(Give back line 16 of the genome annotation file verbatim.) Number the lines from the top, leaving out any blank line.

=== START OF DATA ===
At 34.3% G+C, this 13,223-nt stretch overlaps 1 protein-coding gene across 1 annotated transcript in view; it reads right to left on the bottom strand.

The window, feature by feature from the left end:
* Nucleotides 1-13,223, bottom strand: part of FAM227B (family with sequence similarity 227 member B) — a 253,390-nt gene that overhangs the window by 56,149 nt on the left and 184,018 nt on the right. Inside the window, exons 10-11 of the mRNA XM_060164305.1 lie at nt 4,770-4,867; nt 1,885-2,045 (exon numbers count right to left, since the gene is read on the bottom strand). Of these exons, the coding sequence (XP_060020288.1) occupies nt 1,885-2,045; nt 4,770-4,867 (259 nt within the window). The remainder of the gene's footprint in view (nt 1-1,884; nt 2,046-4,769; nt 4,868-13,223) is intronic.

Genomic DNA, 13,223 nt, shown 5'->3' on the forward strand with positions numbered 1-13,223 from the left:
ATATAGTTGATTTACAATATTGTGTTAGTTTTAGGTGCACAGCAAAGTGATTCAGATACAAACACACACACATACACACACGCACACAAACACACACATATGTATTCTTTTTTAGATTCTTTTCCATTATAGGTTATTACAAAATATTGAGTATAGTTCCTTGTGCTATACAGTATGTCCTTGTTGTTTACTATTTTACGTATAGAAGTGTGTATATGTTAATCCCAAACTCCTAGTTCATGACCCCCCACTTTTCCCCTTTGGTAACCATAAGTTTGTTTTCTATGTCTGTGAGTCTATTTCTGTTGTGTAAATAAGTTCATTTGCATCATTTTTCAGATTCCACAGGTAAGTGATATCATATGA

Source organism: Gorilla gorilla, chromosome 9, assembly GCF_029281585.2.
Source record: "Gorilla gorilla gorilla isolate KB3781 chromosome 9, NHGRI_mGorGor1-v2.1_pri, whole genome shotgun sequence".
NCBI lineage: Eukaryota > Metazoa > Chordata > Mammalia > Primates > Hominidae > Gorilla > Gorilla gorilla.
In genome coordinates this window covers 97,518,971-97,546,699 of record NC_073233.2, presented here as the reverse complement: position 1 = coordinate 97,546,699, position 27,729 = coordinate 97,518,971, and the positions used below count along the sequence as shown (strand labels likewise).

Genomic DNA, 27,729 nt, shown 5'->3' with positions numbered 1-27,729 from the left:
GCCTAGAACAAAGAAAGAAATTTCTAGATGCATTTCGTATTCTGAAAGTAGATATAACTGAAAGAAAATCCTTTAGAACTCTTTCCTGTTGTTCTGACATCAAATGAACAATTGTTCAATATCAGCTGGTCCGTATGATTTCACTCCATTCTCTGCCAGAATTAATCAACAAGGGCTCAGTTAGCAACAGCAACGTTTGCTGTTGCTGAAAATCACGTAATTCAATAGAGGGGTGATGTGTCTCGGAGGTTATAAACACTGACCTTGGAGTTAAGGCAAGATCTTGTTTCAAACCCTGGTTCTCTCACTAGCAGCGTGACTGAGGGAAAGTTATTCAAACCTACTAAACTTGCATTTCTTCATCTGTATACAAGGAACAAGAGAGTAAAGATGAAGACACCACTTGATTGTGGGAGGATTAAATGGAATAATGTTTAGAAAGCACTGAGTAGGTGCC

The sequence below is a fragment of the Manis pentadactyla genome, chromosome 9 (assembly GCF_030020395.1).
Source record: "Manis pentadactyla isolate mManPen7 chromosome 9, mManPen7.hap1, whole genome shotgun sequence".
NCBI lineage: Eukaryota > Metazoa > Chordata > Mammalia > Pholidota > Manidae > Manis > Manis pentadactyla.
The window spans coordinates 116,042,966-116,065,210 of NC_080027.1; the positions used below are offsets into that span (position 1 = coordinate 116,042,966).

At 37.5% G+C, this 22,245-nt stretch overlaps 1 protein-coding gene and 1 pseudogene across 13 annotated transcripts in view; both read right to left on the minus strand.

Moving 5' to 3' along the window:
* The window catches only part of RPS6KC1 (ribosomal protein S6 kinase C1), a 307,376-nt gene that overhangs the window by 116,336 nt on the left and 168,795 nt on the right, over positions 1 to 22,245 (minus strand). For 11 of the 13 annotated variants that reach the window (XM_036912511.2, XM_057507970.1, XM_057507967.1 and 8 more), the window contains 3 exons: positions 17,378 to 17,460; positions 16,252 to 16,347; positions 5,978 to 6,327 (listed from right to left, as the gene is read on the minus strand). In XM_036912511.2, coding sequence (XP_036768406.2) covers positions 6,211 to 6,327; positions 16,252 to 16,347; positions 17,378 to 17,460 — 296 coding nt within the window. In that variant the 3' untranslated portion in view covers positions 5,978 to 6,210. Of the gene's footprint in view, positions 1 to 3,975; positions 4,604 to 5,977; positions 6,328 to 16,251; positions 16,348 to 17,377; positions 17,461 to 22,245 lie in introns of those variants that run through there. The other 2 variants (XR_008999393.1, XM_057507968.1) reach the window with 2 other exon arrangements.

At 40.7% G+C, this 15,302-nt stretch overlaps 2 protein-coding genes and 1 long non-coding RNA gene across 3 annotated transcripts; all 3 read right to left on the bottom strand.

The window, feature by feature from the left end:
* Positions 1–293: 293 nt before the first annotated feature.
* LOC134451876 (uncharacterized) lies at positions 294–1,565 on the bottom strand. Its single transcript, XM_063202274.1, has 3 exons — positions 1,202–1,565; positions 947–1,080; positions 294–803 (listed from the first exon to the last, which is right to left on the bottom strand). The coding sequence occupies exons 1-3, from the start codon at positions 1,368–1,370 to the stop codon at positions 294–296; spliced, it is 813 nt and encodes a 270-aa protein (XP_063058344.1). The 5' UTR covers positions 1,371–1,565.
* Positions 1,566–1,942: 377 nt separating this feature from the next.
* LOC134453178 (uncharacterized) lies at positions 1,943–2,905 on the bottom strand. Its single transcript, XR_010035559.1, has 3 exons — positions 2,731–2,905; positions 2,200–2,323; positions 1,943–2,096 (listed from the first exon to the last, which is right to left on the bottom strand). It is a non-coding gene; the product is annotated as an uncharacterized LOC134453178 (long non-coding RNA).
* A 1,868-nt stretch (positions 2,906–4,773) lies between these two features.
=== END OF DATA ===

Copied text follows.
At 37.5% G+C, this 22,245-nt stretch overlaps 1 protein-coding gene and 1 pseudogene across 13 annotated transcripts in view; both read right to left on the minus strand.